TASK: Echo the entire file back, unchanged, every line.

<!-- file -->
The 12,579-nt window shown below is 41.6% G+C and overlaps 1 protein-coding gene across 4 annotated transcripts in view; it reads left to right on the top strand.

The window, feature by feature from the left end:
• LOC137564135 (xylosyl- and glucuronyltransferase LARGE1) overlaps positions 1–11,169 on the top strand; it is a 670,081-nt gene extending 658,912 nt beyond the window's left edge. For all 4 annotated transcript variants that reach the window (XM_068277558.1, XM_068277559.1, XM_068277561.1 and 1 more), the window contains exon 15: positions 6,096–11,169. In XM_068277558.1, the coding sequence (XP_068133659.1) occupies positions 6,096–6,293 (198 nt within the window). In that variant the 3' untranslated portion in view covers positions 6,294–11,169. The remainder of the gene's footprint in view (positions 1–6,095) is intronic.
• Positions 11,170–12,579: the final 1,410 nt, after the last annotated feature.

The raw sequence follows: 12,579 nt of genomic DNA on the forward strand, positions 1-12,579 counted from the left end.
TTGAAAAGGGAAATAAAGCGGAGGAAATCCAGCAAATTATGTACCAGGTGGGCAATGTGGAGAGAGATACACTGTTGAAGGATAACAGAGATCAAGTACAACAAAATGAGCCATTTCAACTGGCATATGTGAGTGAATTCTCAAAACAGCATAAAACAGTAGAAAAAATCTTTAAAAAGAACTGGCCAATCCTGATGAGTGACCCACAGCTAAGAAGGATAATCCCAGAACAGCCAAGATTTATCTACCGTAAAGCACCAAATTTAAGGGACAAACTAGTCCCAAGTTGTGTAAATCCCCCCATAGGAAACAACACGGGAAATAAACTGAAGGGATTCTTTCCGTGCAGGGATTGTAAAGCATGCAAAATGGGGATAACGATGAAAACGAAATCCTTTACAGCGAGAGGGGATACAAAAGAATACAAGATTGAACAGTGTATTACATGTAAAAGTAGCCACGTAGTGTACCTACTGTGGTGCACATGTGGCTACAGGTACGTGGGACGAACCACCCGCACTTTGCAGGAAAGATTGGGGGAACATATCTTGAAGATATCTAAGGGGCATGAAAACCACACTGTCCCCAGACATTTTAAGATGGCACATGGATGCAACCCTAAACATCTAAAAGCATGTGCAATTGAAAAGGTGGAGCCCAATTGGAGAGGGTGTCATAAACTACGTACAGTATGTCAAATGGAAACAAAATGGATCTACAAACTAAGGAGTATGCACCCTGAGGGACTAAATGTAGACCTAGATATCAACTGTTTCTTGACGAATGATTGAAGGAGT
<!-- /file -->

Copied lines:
The 12,579-nt window shown below is 41.6% G+C and overlaps 1 protein-coding gene across 4 annotated transcripts in view; it reads left to right on the top strand.

The window, feature by feature from the left end:
• LOC137564135 (xylosyl- and glucuronyltransferase LARGE1) overlaps positions 1–11,169 on the top strand; it is a 670,081-nt gene extending 658,912 nt beyond the window's left edge. For all 4 annotated transcript variants that reach the window (XM_068277558.1, XM_068277559.1, XM_068277561.1 and 1 more), the window contains exon 15: positions 6,096–11,169. In XM_068277558.1, the coding sequence (XP_068133659.1) occupies positions 6,096–6,293 (198 nt within the window). In that variant the 3' untranslated portion in view covers positions 6,294–11,169. The remainder of the gene's footprint in view (positions 1–6,095) is intronic.
• Positions 11,170–12,579: the final 1,410 nt, after the last annotated feature.

The raw sequence follows: 12,579 nt of genomic DNA on the forward strand, positions 1-12,579 counted from the left end.
TTGAAAAGGGAAATAAAGCGGAGGAAATCCAGCAAATTATGTACCAGGTGGGCAATGTGGAGAGAGATACACTGTTGAAGGATAACAGAGATCAAGTACAACAAAATGAGCCATTTCAACTGGCATATGTGAGTGAATTCTCAAAACAGCATAAAACAGTAGAAAAAATCTTTAAAAAGAACTGGCCAATCCTGATGAGTGACCCACAGCTAAGAAGGATAATCCCAGAACAGCCAAGATTTATCTACCGTAAAGCACCAAATTTAAGGGACAAACTAGTCCCAAGTTGTGTAAATCCCCCCATAGGAAACAACACGGGAAATAAACTGAAGGGATTCTTTCCGTGCAGGGATTGTAAAGCATGCAAAATGGGGATAACGATGAAAACGAAATCCTTTACAGCGAGAGGGGATACAAAAGAATACAAGATTGAACAGTGTATTACATGTAAAAGTAGCCACGTAGTGTACCTACTGTGGTGCACATGTGGCTACAGGTACGTGGGACGAACCACCCGCACTTTGCAGGAAAGATTGGGGGAACATATCTTGAAGATATCTAAGGGGCATGAAAACCACACTGTCCCCAGACATTTTAAGATGGCACATGGATGCAACCCTAAACATCTAAAAGCATGTGCAATTGAAAAGGTGGAGCCCAATTGGAGAGGGTGTCATAAACTACGTACAGTATGTCAAATGGAAACAAAATGGATCTACAAACTAAGGAGTATGCACCCTGAGGGACTAAATGTAGACCTAGATATCAACTGTTTCTTGACGAATGATTGAAGGAGT